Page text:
Tube used for extracting water from a well, connects the submersible pump

with the distribution network.

pumped water discharge

The rate at which water can be pumped out of a well.

pumping discharge measurements Carried out by reading a calibrated flow

rate gauge (Pitot tube) or by measuring the time to fill a known volume.

pumping discharge

Yield obtained from a well during pumping.

pumping discharge head Syn: total static head.

pumping test analysis

Procedure for interpreting data from pumping tests, usually based on the

graphical representation of drawdown vs. time curves and a comparison with

tabulated well functions, (e.g. Berkaloff, Boulton, Hantush, Jacob, Theis and

Walton methods). The experimental drawdown vs. time curve is superimposed on

standard curves in order to assess departures from the ideal state, (cf.

pumping test).

pumping tests , aquifer tests

Procedure for measuring well efficiency, well performance or aquifer

characteristics, (e.g. step drawdown test, constant discharge test, absorption

test). Such tests make it possible to determine: the characteristics of an

aquifer/catchment structure; the hydrodynamic parameters; the operating

conditions of the well and the evolution of drawdown. Pumping tests performed

before the start of water abstraction or after a regeneration phase allow the

satisfactory completion of cleaning and development procedures, including

natural development, (cf. pumping test analysis).

purifying capacity

A measure of the ability of a given terrain to absorb a pollutant from the

groundwater, equivalent to the path length required for complete removal of

the pollutant from the liquid phase, (cf. effective transfer capacity).

quadratic head loss Syn: turbulent well loss. Symbol: CQ2

Non-linear reductions in hydraulic head arising from turbulent flow within

the well structure, screen and casings. Quadratic head losses become all the

more important as the drawdown curve becomes increasingly convex .

quasi steady-state regime

An eventual stabilization of the hydrological system in which the aquifer

restores its water balance.

quaternary ammonium compounds

Strongly alkaline substances that are derived from ammonium by replacing one

or more of the four hydrogen atoms with organic radicals, (cf. ammonia).

radionuclide Syn: radioactive isotope.

Radioactive isotope tracers enable the estimation of turnover rates and circulation
flow rates for groundwaters, thus leading to the basic concept of residence time for
waters in an aquifer
, (e.g. alpha-emitting actinides), (cf. radioactivity).

radius of influence (of well pumping) Syn: area of influence

Zone within which water-levels are influenced by pumping. Corresponds to the

area of diversion in the restricted sense of TOLMAN, (cf. recharge area).

rainfall deficit , drought

rate of penetration Syn: drilling rate.

readjustment Syn: matching.

The use of gamma-ray logs is often necessary in order to enable a calibration
with the geological cross section.

recharge area Syn: intake area

Zone located between radius of influence of well pumping and upstream

boundary of the hydrological system. Corresponds to undisturbed aquifer, (cf.

radius of influence).

redox potential Symbol: Eh

A scale of electric potential measured in volts indicating the ability of a

substance or solution to cause reduction or oxidation reactions under a given

set of conditions. The higher the Eh, the more oxidizing are the conditions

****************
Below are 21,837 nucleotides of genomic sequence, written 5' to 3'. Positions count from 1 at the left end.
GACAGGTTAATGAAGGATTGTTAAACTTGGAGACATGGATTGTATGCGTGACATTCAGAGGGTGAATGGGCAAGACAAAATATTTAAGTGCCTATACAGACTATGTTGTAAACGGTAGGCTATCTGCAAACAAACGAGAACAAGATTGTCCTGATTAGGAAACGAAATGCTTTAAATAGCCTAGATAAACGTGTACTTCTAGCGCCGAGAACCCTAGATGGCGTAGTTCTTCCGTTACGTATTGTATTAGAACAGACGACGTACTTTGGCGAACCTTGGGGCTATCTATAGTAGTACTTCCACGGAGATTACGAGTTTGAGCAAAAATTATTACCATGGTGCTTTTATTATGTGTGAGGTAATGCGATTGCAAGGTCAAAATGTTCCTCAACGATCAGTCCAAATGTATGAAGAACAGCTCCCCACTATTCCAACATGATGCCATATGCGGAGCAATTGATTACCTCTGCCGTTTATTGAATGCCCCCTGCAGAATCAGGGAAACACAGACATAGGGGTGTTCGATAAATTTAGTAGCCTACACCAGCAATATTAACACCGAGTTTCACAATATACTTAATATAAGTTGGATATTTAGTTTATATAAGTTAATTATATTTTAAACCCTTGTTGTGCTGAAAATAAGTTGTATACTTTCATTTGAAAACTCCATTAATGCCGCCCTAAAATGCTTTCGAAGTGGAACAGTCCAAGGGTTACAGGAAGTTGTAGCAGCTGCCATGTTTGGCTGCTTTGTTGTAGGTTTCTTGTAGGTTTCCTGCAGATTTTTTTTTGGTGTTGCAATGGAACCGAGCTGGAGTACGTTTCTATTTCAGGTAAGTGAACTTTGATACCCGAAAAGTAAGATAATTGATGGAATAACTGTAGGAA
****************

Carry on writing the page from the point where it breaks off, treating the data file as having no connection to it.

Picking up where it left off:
and the greater is the capacity of the medium to accept electrons.

redox potential vs. pH diagram

Plot of redox potential versus hydrogen potential used to display stability

of minerals or solutions in natural systems.


Reverse of oxidation, being equally important in aerated groundwaters as in

surface environments.

regulating storage

The volume of mobile water contained in the temporary zone of saturation,

(cf. reserve).

remedial protection zone

Immediate protected perimeter for pollution control around a water well.

remote sensing

Technique based on data obtained from artificial satellites in Earth orbit.

The periods of the shots and the repetitivity of the information makes it

possible to select the images of most interest. Satellite imagery leads to a

better integration of major fractures (on the scale of several km), but the

lack of relief on these images hinders satisfactory correlation with the

ground truth, and the user is then obliged to fall back on conventional

methods. Where high groundwater discharges are sought, satellite imagery
can prove to be a valuable guide to the hydrogeologist in the selection of borehole


reserve Syn: storage

Quantity of water contained in a hydrological system at a given date or

stored over a period of time, expressed in terms of volume (hm 3 or km 3). Four

types of storage are distinguished: total groundwater storage, regulating

storage, permanent storage and extractable storage. The groundwater storage is

evaluated using the volume of the slice of aquifer in question and either the

effective porosity (in the case of an unconfined aquifer) or the storage

coefficient (for a confined aquifer).

residence time

The average time that formation waters remain in contact with a given volume

of rock, directly linked to the rate of infiltration of water within the massif,
(c.f. convection time, transfer time).


The coefficient r is proportional to the electrical resistance R of a

homogeneous conductor of length l and cross-sectional area s; if the current

density parallel to l is uniform and the temperature is constant, then R = r

l/s. The units of r are ohm.metre. The measurement of resistivity allows an

estimate to be made of the concentation of dissolved salts (or salinity) in a